The Persistent Push

Last week I was getting snippy with the individuals I support, and I was also taking it out on my team. I was terse and more sarcastic than usual, to the point of nitpicking things just to start confrontations. Being mindful of my emotions, I recognized that I was in a shitty mood, and I saw that I was being cynical about my surroundings.

Yoda on Dagobah
Negativity leads to frustration. Frustration leads to hopelessness. Hopelessness leads to depression.

Since I expect so much of myself, when I become aware of my inability to influence the environment, I grow increasingly negative. Regardless of how grandiose my visions are, I fester on my failure to actualize those aspirations, and those bad vibes spiral out of control. It’s this feedback loop of negativity, where I’m frustrated that I can’t do what I want, and I beat myself up to the point of expecting nothing to improve because it hasn’t yet.

Venting to my closest friends about those feelings helped a bit. I was convinced that my awareness of that negativity would help me through it. Unfortunately, I was stuck on how each of the previous days were slogs, and I woke up every morning expecting the worst.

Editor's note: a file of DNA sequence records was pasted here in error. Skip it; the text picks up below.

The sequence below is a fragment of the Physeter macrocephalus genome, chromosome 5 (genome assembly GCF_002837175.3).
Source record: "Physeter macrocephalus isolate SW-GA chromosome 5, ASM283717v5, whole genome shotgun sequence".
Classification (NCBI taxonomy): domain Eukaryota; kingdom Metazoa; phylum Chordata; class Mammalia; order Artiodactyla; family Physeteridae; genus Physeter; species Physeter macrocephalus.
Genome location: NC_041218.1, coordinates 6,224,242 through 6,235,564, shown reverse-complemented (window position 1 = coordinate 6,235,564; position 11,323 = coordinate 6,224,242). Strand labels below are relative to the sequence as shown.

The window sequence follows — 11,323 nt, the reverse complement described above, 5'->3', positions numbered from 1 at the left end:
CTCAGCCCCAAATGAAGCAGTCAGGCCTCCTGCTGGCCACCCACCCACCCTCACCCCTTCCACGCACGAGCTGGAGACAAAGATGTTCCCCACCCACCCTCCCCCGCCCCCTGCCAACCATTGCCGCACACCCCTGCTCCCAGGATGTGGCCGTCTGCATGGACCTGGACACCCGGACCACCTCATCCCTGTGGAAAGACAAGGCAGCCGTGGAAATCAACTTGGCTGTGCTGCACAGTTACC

When I was receiving therapy for Persistent Depressive Disorder my therapist introduced me to mindfulness. I have become a proponent of its efficacy and I’m constantly reminded of how powerful that sense of awareness really is. Over the last three days as I realized I was slipping into a negative space, I used my favorite mindfulness technique (essentially the mini-mindfulness exercise at that link) to raise my cognition of myself in the present.

Spaceballs fucking nailed the feeling of now.

The present is awesome. It’s now. It’s not what just was. It’s not what is about to be. It’s now. This awareness allows the opportunity to react to what is actually happening, rather than what I expect to transpire. There’s incredible power in that ability.

It completely diffuses that negative feedback loop. I’ve found that removing my preconceptions brings me into a more positive headspace overall. That positivity defeats my feelings of burnout and depression. When I’m living in the now, I don’t waste my time and energy dwelling on what if’s, could’ve beens, and what-will-be’s.

Each day, each hour, each moment, and each second begins anew. Use that to your advantage and push forward. Persist.

I've been fairly open about my journey with depression. Catch up on the series if you want:
 The Final Push
 The Renewed Push
 I've pushed enough. Let's wrap this shit up.